WASHINGTON — President Bush renominated Alan Greenspan as chairman of the Federal Reserve on Tuesday, praising his leadership and sending a strong signal of stability to financial markets.

The nomination was announced as Greenspan met at the White House with the president.

"Sound fiscal and monetary policies have helped unleash the potential of American workers and entrepreneurs, and America's economy is now growing at the fastest rate in two decades," Bush said in a statement.

"Alan Greenspan has done a superb job as chairman of the Board of Governors of the Federal Reserve System, and I have great continuing confidence in his economic stewardship," the president said.

Bush had announced in April, 2003, that he would keep Greenspan, 78, for a fifth term.

Greenspan's current term as chairman does not end until June 20, 2004, meaning that if Bush had waited to make his choice, the matter could have become embroiled in the presidential election campaign.

"The president thinks Alan Greenspan is doing a great job and that's why he believes he should be renominated," White House press secretary Scott McClellan said. "Obviously there are term limits on the position. But the president wants him to continue to serve as long as possible."

Greenspan was chairman of the Council of Economic Advisers under President Gerald Ford from 1974 to 1977 and was tapped to be Fed chairman by Ronald Reagan in 1987. He was renominated by Bush's father and twice by Bill Clinton.

Bush said he was renominating Greenspan as Fed chairman for a term not to exceed four years — which would expire in June 2008.

Greenspan would have to deal with a complicating factor were he to serve a full chairman's term — his current term as a member of the seven-member Fed board expires in January 2006.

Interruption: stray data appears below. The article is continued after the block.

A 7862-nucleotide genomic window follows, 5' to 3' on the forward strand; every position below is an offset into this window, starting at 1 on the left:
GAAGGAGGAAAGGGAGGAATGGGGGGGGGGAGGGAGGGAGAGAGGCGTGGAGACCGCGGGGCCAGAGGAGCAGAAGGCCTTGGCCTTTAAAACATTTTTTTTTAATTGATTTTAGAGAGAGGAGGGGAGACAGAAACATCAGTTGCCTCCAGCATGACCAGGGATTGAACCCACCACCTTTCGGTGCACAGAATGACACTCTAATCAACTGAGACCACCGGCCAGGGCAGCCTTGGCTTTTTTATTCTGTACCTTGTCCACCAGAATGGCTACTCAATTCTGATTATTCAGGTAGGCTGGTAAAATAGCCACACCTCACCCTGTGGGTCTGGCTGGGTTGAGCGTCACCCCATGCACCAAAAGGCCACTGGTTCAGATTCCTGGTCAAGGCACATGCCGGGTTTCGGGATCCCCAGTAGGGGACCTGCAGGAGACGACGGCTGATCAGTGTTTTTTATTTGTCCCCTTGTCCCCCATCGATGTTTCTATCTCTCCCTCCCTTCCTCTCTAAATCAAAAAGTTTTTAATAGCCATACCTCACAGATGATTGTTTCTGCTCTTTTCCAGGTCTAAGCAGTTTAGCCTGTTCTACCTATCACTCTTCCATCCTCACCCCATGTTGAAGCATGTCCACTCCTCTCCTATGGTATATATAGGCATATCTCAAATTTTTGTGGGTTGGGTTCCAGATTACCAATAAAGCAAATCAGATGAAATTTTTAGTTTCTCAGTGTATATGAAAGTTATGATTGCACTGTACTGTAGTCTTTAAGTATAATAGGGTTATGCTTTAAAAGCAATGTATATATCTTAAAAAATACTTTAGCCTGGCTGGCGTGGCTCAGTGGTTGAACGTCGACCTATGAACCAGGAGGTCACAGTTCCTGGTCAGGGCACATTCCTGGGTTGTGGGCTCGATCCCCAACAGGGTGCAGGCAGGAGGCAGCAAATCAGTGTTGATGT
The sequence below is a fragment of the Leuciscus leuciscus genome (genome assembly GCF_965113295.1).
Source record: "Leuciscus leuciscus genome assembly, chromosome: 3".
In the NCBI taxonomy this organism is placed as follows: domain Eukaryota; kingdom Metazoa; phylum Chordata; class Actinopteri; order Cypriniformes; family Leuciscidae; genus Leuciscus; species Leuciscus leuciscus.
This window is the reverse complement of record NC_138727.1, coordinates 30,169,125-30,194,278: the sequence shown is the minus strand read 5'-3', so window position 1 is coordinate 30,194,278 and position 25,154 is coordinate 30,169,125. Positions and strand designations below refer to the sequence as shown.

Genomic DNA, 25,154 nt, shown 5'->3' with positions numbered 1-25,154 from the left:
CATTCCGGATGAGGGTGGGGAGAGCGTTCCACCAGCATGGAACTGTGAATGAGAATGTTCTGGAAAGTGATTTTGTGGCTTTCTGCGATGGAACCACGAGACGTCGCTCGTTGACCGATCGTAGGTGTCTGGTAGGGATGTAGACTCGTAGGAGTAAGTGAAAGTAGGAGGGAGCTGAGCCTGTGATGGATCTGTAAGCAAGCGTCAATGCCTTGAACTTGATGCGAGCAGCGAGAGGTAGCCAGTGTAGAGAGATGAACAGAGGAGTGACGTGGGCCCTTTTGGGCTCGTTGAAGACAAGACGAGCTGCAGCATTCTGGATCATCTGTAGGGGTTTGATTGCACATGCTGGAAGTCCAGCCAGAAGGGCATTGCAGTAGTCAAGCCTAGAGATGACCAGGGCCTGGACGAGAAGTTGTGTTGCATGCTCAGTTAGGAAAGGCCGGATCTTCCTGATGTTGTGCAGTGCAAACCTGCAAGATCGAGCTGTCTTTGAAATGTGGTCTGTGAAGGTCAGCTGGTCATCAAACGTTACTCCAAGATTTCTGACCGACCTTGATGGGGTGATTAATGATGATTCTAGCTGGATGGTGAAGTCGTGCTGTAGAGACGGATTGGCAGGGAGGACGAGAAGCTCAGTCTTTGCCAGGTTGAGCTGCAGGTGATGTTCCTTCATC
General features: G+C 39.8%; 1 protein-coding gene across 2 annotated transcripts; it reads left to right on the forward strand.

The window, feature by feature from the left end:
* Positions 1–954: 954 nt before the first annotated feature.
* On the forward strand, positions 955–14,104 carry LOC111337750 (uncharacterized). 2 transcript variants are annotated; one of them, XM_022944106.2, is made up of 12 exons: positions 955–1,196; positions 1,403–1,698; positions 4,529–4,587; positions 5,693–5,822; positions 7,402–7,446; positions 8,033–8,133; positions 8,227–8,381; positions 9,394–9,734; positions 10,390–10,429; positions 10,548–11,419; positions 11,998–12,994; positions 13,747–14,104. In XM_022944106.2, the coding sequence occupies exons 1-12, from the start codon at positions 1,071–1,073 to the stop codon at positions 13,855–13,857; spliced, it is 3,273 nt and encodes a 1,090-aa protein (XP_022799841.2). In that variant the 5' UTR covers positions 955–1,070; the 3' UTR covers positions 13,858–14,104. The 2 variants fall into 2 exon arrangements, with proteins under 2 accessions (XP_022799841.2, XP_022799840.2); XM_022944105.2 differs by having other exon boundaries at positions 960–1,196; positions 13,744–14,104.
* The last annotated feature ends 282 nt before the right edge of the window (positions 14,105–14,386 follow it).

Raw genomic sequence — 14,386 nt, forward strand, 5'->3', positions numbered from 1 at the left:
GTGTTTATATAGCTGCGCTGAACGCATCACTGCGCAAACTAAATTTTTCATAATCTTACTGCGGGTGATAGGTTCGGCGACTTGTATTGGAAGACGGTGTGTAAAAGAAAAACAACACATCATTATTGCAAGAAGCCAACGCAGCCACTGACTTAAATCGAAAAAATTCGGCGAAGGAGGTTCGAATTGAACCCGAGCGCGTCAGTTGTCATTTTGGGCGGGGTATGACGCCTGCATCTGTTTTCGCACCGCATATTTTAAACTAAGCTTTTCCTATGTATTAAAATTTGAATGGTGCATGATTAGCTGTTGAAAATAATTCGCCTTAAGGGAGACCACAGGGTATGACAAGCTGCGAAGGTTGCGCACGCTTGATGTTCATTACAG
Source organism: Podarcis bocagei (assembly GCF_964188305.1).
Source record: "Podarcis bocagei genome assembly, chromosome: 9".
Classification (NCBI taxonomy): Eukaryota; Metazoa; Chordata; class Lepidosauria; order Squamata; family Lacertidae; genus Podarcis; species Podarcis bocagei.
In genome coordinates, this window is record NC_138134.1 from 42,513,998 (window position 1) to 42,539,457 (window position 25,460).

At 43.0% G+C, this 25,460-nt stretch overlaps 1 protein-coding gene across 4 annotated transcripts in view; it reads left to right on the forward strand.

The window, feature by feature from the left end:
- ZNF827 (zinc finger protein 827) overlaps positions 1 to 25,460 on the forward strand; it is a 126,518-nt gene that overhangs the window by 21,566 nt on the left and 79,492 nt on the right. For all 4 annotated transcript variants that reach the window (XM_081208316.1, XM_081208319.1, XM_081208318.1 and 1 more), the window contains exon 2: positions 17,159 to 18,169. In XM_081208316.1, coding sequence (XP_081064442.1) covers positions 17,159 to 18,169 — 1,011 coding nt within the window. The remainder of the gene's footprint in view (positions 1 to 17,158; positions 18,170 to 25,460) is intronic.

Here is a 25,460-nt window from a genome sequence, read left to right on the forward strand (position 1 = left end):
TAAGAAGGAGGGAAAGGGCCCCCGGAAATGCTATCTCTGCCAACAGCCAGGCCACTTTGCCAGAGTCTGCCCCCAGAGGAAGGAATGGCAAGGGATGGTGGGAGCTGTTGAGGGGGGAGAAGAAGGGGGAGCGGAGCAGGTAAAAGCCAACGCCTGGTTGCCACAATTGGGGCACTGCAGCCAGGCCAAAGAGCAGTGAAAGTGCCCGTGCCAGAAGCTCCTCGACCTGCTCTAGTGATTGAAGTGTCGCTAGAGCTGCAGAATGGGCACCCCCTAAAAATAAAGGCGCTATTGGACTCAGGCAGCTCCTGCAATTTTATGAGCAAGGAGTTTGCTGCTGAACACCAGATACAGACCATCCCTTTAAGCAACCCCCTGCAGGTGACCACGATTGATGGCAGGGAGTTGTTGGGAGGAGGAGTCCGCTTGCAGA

Under law, a board member who has completed a full 14-year term, as Greenspan will have done, cannot be reappointed for another Fed term. However, a Fed board member can continue to serve once his term has ended until the president nominates and the Senate confirms a successor.

That would mean Greenspan could continue to serve on the board and complete another full term as chairman if the president at that time wished him to do so.

Greenspan took over as Fed chairman in August 1987, succeeding Paul Volcker.

He has been Fed chairman for 17 years, longer than any chairman at the central bank except for the legendary William McChesney Martin, who was first nominated for the Fed by Harry Truman and served into the start of the Nixon administration.

McClellan refused to answer questions about whether Greenspan would step down when his board term ends in early 2006, saying that Bush wants him to stay at the Fed for as long as possible.